Strings and things

The Toronto Summer Music Festival opened last night with a predominantly strings concert.  The theme this year is “London Calling” so we got a programme of iconic 20th century English works.  Things got off to a good start with the Festival Strings under conductor Joseph Swensen giving a lively and witty account of Holst’s St. Paul’s Suite with some excellent solo work by concert master Shane Kim.

English Music-46

 

The second work on the programme was the one I had really come to hear; Britten’s Serenade for Tenor, Horn and Strings.  It’s a piece that would definitely feature in a Desert Island Discs selection for me, so my expectations were quite high.  It started off well with an evocative account of the Epilogue from TSO principal horn Neil Deland.  Indeed his navigation of this most tricky part was exemplary throughout.  Unfortunately I could not warm to tenor Nicholas Phelan.  I suspect the tessitura of the piece is just too high for him because in the quiet parts he produced a sort of underpowered falsetto and when he tried to project his timbre changed quite dramatically to produce a jarring change as the volume increased rather than a swelling volume of consistent tone.  Diction and interpretation of the text weren’t too hot either with the necessary tension build in the Dirge, for example, notably lacking.  Sad really.  There are four or five young tenors in Toronto I’d back to do a far superior job.  Excellent work again from the band though and I thought Swensen’s tempi well judged though a rather slow take of The Days Grow Old probably didn’t help his singer.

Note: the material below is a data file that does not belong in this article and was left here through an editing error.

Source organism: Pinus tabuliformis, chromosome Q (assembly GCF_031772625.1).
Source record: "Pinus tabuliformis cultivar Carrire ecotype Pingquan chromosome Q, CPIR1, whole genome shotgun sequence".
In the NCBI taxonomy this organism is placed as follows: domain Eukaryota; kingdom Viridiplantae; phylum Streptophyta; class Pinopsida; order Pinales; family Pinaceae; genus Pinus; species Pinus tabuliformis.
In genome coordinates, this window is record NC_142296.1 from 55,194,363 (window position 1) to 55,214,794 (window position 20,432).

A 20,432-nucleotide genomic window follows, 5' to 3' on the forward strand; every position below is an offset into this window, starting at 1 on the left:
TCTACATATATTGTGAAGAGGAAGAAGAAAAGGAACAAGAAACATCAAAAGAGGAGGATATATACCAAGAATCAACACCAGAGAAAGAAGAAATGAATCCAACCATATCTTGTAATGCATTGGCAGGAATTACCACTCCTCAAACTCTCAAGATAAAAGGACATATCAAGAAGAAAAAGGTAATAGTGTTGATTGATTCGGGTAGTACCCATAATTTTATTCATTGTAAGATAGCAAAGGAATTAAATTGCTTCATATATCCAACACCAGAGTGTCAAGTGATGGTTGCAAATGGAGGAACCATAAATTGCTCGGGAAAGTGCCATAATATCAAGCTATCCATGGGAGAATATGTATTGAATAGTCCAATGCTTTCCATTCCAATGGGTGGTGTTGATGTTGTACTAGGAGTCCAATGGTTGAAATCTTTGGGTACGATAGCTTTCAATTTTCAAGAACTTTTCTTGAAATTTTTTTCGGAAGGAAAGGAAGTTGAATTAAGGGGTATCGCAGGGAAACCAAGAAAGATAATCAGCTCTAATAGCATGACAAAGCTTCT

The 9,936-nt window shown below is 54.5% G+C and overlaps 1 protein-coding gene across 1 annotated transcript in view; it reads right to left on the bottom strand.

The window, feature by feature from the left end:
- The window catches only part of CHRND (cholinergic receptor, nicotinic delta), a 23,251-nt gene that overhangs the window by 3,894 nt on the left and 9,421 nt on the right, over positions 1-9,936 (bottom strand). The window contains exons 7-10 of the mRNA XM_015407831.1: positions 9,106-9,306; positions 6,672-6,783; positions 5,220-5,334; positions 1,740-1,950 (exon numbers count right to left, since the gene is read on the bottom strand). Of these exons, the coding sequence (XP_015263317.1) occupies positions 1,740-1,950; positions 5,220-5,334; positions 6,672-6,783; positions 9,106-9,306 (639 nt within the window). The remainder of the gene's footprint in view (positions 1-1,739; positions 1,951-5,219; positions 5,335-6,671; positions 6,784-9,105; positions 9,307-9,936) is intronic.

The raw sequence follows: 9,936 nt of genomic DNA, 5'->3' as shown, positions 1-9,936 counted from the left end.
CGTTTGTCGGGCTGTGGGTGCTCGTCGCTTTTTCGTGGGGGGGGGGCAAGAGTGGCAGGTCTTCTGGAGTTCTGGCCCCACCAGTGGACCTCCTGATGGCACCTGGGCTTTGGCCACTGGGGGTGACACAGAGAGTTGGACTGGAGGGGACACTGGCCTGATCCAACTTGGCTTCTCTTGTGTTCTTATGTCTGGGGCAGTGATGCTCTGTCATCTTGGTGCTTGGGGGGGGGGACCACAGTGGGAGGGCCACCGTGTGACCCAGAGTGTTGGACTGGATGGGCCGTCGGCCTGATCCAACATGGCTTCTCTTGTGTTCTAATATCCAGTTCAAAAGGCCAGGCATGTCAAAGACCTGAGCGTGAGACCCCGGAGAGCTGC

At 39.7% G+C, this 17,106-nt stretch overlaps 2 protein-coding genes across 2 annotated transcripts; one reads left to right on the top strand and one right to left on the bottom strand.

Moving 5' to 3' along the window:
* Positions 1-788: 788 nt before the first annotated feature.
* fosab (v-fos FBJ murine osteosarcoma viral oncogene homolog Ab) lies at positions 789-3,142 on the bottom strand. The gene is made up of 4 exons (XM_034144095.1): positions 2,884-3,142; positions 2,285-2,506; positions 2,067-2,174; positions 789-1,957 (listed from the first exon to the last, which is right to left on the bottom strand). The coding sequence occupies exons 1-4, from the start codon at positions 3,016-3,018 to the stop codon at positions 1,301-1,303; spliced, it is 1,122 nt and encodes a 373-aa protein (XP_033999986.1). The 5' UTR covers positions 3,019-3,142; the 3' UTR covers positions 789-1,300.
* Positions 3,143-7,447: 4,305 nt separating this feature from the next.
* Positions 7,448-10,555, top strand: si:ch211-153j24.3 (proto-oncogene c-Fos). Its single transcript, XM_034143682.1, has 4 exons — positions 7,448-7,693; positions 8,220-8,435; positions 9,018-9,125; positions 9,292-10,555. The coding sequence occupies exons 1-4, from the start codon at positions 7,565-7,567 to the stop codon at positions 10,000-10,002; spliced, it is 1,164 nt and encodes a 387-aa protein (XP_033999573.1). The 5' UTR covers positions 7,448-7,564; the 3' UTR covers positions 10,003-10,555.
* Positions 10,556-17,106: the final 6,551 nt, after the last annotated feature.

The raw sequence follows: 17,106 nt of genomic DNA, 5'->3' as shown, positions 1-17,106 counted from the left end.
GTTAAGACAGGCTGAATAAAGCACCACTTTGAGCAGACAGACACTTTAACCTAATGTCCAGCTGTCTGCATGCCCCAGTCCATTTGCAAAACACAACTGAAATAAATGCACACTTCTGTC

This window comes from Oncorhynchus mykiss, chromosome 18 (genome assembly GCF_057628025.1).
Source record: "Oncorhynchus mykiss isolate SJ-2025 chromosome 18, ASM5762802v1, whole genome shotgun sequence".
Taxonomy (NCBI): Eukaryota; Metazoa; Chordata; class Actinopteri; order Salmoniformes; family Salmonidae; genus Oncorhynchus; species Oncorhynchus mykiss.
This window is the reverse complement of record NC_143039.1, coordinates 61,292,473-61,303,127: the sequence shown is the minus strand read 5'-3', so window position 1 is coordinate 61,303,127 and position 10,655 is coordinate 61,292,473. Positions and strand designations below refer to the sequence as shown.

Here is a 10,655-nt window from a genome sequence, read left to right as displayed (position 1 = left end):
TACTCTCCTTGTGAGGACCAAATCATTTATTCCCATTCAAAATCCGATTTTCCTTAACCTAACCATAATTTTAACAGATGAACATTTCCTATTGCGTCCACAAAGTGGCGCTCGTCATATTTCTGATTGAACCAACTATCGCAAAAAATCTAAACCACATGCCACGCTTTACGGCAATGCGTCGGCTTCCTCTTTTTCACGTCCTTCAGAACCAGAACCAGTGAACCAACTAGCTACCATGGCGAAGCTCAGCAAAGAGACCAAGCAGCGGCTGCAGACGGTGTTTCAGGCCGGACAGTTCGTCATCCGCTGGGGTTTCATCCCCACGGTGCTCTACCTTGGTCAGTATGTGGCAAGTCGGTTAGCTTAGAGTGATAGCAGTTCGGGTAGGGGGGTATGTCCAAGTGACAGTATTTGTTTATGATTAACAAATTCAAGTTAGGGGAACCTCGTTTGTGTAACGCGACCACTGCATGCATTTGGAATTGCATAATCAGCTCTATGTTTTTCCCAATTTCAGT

After the interval we got the Tippett Concerto for Double String Orchestra most competently rendered before the orchestra was joined by the Parker String Quartet for the Elgar Introduction and Allegro.  This is Elgar at his most Edwardian rumbunctious with one really good big tune given a very energetic treatment back and forth between orchestra and quartet.  It was actually as interesting to watch as to listen to.  Normally one is used to seeing an orchestra cue off the conductor and a string quartet cue off each other.  Here it was apparent that a bit of both going on so that there was just the hint of improvisation within the overall orchestral structure. I guess it’s like having the quartet as a kind of collective soloist in a concertante relationship with the orchestra.  In any event, a good and energetic way to end a mostly satisfactory opening concert.

 

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